Sen. Barack Obama plays defense in a new television ad , alleging that in a previous ad Sen. John McCain's campaign "selectively edits" the words of Obama's running mate, Sen. Joe Biden.
The only problem is the Obama ad – which the campaign released Oct. 27, 2008, in the Northern Virginia market – at a minimum employs, um, selective editing.
Let's unravel this tangled web of selectivity to see who's being dishonest, beginning with the McCain ad that started the volley.
"Listen to Joe Biden talking about what electing Barack Obama will mean," the narrator says.
Then we hear an audio recording of Biden at a recent fundraiser: "Mark my words: It will not be six months before the world tests Barack Obama," we hear Biden say, as sinister music plays over images of hooded gunmen, and hostile foreign leaders. "The world is looking. We're going to have an international crisis to test the mettle of this guy. I guarantee you it's gonna happen."
"It doesn't have to happen," the narrator continues. "Vote McCain."
Those comments by Biden are lifted from a talk he gave to campaign contributors at Seattle's Sheraton Hotel on Oct. 19, 2008.
Are they a fair representation of Biden's point of view? To find out we have to look at Biden's remarks in more context – a good deal of context, in fact.
"Barack is the right guy at the right moment for this job," he said.
He riffed on foreign affairs a bit, then continued:
"Barack gets it...And I'll tell you why I'm telling you this: because we're going to find ourselves in real trouble when we get elected...We're gonna have the largest systemic deficit in modern – not modern – in the history of the world...So there are going to be a lot of tough decisions Barack's gonna have to make, a lot of very tough decisions, including on foreign policy. And here's the point I want to make: mark my words. Mark my words. It will not be six months before the world tests Barack Obama like they did John Kennedy. The world is looking. We're about to elect a brilliant 47-year-old president of the United States of America. Remember I said it standing here if you don't remember anything else I said. Watch, we're gonna have an international crisis, a generated crisis, to test the mettle of this guy...we're gonna need you to use your influence, your influence in the community, to stand with him. Because it's not gonna be apparent initially, it's not gonna be apparent that we're right. Because all these decisions, all these decisions, once they're made if they work, then they weren't viewed as a crisis. If they don't work, it's viewed as you didn't make the right decision, a little bit like how we hesitated so long dealing with Bosnia and with Kosovo, and as a consequence 200,000 people lost their lives that maybe didn't have to lose lives. It's how we made a mistake in Iraq. We made a mistake in Somalia. So there's gonna be some tough decisions."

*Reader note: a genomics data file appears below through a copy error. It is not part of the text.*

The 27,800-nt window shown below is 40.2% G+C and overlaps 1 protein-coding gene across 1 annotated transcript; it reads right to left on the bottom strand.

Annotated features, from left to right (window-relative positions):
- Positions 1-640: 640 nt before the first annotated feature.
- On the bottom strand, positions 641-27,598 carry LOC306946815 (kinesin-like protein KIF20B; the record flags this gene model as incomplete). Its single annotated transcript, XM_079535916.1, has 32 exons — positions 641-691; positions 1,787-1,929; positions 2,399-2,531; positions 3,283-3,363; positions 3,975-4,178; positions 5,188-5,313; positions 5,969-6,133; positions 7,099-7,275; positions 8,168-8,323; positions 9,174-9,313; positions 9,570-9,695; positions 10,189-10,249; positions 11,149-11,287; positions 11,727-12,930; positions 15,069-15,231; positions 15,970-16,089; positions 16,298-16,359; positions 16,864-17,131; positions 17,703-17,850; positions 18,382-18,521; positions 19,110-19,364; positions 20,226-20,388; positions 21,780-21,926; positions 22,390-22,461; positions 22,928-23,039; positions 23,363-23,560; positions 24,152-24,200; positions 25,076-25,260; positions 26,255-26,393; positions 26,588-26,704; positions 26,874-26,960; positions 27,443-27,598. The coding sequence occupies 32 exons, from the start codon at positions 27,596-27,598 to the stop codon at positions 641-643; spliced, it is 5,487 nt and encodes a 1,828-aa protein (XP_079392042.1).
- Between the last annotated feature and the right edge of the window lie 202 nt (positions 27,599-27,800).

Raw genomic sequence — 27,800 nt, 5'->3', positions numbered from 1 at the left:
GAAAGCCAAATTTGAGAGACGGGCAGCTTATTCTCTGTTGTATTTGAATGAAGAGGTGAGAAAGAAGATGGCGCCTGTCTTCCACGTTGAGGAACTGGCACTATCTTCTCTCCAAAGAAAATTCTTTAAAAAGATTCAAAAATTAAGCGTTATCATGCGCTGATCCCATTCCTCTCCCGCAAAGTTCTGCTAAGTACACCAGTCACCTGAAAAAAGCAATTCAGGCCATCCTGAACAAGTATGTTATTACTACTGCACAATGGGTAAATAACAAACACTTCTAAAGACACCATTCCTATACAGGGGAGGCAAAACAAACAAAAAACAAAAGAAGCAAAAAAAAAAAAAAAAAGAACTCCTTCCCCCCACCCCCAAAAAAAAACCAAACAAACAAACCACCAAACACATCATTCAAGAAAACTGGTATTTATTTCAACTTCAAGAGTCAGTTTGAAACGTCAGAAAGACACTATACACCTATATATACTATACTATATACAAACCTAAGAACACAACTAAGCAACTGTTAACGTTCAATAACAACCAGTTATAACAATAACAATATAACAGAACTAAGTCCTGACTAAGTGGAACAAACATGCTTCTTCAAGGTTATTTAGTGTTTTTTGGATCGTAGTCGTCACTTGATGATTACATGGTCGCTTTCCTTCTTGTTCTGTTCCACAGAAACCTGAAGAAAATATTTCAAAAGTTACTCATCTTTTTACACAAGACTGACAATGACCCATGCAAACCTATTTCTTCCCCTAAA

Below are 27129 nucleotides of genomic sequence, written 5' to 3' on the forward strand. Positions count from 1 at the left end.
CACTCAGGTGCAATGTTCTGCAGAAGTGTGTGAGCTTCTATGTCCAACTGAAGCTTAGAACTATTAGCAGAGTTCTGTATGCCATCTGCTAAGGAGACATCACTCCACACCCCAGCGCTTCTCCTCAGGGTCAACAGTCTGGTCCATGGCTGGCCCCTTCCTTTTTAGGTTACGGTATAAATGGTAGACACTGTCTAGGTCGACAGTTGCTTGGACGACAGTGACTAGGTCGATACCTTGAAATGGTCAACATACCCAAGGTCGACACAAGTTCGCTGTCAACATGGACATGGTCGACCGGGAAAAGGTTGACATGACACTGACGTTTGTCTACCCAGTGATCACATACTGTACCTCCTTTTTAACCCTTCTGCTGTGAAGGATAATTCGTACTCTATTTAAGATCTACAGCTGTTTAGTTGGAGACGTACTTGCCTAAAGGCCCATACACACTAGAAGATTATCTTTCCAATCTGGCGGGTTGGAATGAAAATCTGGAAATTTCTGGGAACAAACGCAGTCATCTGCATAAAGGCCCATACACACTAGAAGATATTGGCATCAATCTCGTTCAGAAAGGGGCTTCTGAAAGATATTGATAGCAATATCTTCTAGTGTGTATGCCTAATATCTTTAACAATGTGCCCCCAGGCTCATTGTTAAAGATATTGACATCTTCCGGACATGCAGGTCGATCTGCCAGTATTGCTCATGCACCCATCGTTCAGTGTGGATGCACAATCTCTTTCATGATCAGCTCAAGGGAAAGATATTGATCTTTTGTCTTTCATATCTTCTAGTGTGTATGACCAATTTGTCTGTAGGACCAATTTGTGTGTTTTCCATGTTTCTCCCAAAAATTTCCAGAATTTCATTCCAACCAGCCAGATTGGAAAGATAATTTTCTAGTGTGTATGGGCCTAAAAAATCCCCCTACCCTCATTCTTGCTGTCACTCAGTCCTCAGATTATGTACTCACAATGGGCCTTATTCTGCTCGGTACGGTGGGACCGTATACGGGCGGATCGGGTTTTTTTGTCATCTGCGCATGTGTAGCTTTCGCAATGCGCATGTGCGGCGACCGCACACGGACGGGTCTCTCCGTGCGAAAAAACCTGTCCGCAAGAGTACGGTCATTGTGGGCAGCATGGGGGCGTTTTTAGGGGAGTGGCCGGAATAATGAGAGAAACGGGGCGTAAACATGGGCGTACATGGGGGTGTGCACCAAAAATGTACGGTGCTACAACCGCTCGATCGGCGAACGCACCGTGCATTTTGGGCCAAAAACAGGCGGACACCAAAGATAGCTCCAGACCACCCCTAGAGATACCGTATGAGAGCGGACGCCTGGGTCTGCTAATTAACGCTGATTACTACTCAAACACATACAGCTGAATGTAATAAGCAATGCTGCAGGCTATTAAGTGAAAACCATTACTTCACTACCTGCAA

Did McCain's ad distort Biden's point?
It omitted Biden's implication that Obama is up to whatever challenges he'll face. But by raising the interventions in Bosnia, Iraq and Somalia – decisions by Republican and Democratic presidents that Biden framed as flawed – he also left room for the possibility that Obama will make mistakes in grappling with international challenges.
So the McCain campaign omitted crucial context, but didn't exactly turn Biden's meaning on its head either.
Now let's look more closely at Obama's response ad.
"An economic meltdown, two wars," it says. "And John McCain's playing with audio tapes, selectively editing Joe Biden's words."
So far, that's more or less accurate, as we've seen. It goes on to say:
"The next president will be tested. But here's what Biden actually said about Barack Obama: 'They're gonna find out this guy's got steel in his spine.'"
Well yes, Biden did say that. But not at the appearance the McCain campaign highlighted in its ad. The "steel in his spine clip," a phrase Biden has used frequently, came from an appearance a day earlier at a fundraiser in San Francisco .
So the Obama campaign took Biden's words out of context even as they accused the McCain campaign of that very sin. But was that a distortion?
Not really. It was more of a misdemeanor. At the Seattle fundraiser Biden did indeed praise Obama emphatically, just perhaps not as concisely as he had in San Francisco. (We should note that several news organizations erroneously reported that Biden made the "steel in his spine" comment at the Seattle fundraiser, so the Obama campaign's mistake may have been inadvertant.)
Did the McCain campaign "selectively edit" Biden? Yes, but editing generally is selective, and this editing didn't really distort Biden's meaning. Did Biden actually say Obama had steel in his spine? Yes, but a day earlier than he made the comments the McCain ad highlighted, not immediately afterward as the Obama ad claimed. The Obama ad suggests there was some outrageous lapse here, but we don't see it. We find the Obama ad Barely True.
Editor's note: This statement was rated Barely True when it was published. On July 27, 2011, we changed the name for the rating to Mostly False.